The analysis of the samples indicated their carbon content to be around 1550 ppm and their density to be about 59% of theoretical density. Their starting density in the green state was recorded as 58-59% of the theoretical density. Therefore, this sample exhibited minimal densification indicating that this relatively small concentration of carbonaceous matter inhibited sintering, and virtually stopped shrinkage of the copper preform even though it was held near the melting point for an extended period of time.
A single sample was sintered by ramping up the temperature to about 720° in an atmosphere of wet N2. Thereafter, the atmosphere was switched to 1% H2 in N2 and the temperature was ramped up to 975° C. for a two hour hold followed by cooldown to room temperature. Although the carbon content was not measured at this point, based on past experience, the sample should have about 1500 ppm of carbon. This sintering cycle was then repeated.
The sample was determined to have 1000 ppm carbon and a density of 74% of theoretical density after the second sintering cycle. It is believed that this sample had lower carbon content and greater density than Example II samples because the sample of Example III experienced essentially two pyrolysis segments. The pyrolysis segment will cause the removal of some of the carbonaceous residue although it is not nearly as efficient as the binder burnoff segment in removing the carbonaceous residue.
The single sample in this example was heated by ramping up the temperature to about 450° C. in wet N2 followed by cooldown to room temperature. The sample was then removed to a dilatometer where the temperature was ramped up to about 975° C. in an atmosphere of 1% H2 in N2 and held there for two hours, followed by cooldown to room temperature.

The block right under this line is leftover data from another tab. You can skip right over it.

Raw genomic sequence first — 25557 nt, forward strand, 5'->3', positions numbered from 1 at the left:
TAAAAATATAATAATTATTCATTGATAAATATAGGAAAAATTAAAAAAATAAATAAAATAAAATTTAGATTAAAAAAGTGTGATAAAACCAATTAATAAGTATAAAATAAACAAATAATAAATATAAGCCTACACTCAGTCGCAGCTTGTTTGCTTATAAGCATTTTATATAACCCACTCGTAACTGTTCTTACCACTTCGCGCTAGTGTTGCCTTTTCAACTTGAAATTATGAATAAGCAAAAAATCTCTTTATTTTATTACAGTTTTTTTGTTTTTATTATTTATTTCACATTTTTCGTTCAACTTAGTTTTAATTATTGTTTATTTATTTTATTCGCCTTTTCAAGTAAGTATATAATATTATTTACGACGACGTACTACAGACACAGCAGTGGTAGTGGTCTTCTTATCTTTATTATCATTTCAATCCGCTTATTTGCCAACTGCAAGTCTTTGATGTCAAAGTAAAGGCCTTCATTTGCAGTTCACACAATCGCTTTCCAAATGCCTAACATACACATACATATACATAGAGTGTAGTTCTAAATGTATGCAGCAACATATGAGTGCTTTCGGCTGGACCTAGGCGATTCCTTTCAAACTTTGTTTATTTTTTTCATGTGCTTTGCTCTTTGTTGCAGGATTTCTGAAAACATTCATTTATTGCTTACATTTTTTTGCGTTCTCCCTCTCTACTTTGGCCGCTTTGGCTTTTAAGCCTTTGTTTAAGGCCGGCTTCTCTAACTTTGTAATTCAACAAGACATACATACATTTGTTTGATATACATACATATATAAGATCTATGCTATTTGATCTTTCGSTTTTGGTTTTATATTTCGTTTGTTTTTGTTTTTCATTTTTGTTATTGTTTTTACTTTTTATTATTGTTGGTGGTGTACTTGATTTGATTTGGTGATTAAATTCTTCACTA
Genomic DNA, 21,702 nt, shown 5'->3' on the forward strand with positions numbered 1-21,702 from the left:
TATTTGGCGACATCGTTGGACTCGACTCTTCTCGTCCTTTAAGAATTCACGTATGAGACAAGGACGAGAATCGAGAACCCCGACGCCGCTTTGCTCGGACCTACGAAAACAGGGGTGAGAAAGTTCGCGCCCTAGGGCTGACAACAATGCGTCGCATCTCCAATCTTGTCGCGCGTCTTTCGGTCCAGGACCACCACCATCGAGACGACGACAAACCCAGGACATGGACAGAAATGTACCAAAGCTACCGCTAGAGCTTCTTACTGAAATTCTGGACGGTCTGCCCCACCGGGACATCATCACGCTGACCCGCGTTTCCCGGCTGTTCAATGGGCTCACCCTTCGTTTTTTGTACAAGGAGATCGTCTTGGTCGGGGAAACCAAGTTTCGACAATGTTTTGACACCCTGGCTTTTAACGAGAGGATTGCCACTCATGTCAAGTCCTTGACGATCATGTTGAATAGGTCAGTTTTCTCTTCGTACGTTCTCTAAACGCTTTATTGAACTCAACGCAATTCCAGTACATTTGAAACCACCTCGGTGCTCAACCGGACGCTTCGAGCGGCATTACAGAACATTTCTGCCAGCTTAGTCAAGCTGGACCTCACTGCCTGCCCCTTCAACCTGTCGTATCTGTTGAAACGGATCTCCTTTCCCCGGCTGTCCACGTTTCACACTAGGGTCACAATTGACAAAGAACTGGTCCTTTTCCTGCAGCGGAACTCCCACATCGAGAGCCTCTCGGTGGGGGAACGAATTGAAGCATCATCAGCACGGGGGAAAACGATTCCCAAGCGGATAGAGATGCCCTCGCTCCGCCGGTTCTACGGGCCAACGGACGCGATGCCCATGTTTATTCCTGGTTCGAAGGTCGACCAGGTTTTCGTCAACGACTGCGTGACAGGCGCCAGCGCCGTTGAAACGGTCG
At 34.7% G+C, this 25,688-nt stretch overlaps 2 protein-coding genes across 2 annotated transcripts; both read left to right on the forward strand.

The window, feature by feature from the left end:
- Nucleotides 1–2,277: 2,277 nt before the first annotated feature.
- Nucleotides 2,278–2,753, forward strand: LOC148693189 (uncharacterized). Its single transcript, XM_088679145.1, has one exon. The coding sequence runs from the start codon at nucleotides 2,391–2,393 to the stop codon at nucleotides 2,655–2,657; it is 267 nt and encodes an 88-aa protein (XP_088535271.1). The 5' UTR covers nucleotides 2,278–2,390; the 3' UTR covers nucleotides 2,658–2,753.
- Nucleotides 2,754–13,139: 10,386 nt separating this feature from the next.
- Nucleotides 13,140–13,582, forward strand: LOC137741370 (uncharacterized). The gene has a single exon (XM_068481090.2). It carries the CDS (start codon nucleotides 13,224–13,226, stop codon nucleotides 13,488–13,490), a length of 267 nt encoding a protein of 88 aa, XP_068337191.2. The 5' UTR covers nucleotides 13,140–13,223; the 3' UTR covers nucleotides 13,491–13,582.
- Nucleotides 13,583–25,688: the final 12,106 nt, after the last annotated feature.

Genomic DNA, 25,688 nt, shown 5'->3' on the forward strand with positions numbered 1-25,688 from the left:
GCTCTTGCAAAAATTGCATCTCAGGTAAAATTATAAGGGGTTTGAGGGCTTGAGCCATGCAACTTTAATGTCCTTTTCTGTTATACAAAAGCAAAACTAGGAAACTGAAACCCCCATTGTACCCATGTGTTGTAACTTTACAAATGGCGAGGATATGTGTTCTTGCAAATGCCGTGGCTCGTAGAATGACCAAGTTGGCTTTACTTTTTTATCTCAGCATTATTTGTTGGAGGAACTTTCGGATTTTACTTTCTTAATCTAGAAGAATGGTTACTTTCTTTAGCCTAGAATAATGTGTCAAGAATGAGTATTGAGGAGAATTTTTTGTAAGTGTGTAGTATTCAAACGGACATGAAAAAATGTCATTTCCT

The sample was analyzed and found to have a carbon content of 1376 ppm carbon and a density of 63.7% of theoretical. The density of the sample in the green, unsintered state was 62% of theoretical density. The data indicates that the presence of the carbon residue resulted in essentially no densification of the sample similar to Example II.
It will be apparent to those skilled in the art having regard to this disclosure that other modifications of this invention beyond those embodiments specifically described here may be made without departing from the spirit of the invention. Accordingly, such modifications are considered within the scope of the invention as limited solely by the appended claims.
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|Citing Patent||Filing date||Publication date||Applicant||Title|
|US5916401 *||Apr 5, 1995||Jun 29, 1999||The University Of Queensland||Coating of substrates|
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|U.S. Classification||501/99, 419/54|
|International Classification||H05K3/46, H05K3/40, C04B35/74, C04B35/622, C04B38/06|
|Cooperative Classification||C04B35/74, C04B38/068|
|European Classification||C04B35/74, C04B38/06F2D12|
|Oct 28, 1992||AS||Assignment|
Owner name: INTERNATIONAL BUSINESS MACHINES CORPORATION, NEW
Free format text: ASSIGNMENT OF ASSIGNORS INTEREST.;ASSIGNORS:BEZAMA, RASCHID J.;WALL, DONALD R.;REEL/FRAME:006288/0576
Effective date: 19921028
|Apr 8, 1997||CC||Certificate of correction|
|Sep 2, 1997||FPAY||Fee payment|
Year of fee payment: 4
|Nov 6, 2001||REMI||Maintenance fee reminder mailed|
|Apr 12, 2002||LAPS||Lapse for failure to pay maintenance fees|
|Jun 11, 2002||FP||Expired due to failure to pay maintenance fee|
Effective date: 20020412